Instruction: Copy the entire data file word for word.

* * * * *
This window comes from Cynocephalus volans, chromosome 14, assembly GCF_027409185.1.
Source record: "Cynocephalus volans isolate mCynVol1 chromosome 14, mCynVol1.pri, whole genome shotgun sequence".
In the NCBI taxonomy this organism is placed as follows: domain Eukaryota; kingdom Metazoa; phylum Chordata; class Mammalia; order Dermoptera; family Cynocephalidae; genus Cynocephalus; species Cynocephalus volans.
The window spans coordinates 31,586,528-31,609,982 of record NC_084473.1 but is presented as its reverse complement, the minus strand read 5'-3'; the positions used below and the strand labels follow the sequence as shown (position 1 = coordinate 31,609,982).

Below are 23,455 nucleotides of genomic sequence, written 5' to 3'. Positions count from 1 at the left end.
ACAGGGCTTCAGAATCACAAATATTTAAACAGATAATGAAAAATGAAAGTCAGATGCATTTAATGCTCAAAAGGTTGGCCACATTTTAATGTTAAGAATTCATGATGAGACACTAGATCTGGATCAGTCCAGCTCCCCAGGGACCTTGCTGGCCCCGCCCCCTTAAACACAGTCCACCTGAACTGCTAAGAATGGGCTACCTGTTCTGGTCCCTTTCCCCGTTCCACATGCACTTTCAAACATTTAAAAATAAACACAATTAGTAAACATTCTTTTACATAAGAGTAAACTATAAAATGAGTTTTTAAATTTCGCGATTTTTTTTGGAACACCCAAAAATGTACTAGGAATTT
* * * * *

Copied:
This window comes from Cynocephalus volans, chromosome 14, assembly GCF_027409185.1.
Source record: "Cynocephalus volans isolate mCynVol1 chromosome 14, mCynVol1.pri, whole genome shotgun sequence".
In the NCBI taxonomy this organism is placed as follows: domain Eukaryota; kingdom Metazoa; phylum Chordata; class Mammalia; order Dermoptera; family Cynocephalidae; genus Cynocephalus; species Cynocephalus volans.
The window spans coordinates 31,586,528-31,609,982 of record NC_084473.1 but is presented as its reverse complement, the minus strand read 5'-3'; the positions used below and the strand labels follow the sequence as shown (position 1 = coordinate 31,609,982).

Below are 23,455 nucleotides of genomic sequence, written 5' to 3'. Positions count from 1 at the left end.
ACAGGGCTTCAGAATCACAAATATTTAAACAGATAATGAAAAATGAAAGTCAGATGCATTTAATGCTCAAAAGGTTGGCCACATTTTAATGTTAAGAATTCATGATGAGACACTAGATCTGGATCAGTCCAGCTCCCCAGGGACCTTGCTGGCCCCGCCCCCTTAAACACAGTCCACCTGAACTGCTAAGAATGGGCTACCTGTTCTGGTCCCTTTCCCCGTTCCACATGCACTTTCAAACATTTAAAAATAAACACAATTAGTAAACATTCTTTTACATAAGAGTAAACTATAAAATGAGTTTTTAAATTTCGCGATTTTTTTTGGAACACCCAAAAATGTACTAGGAATTT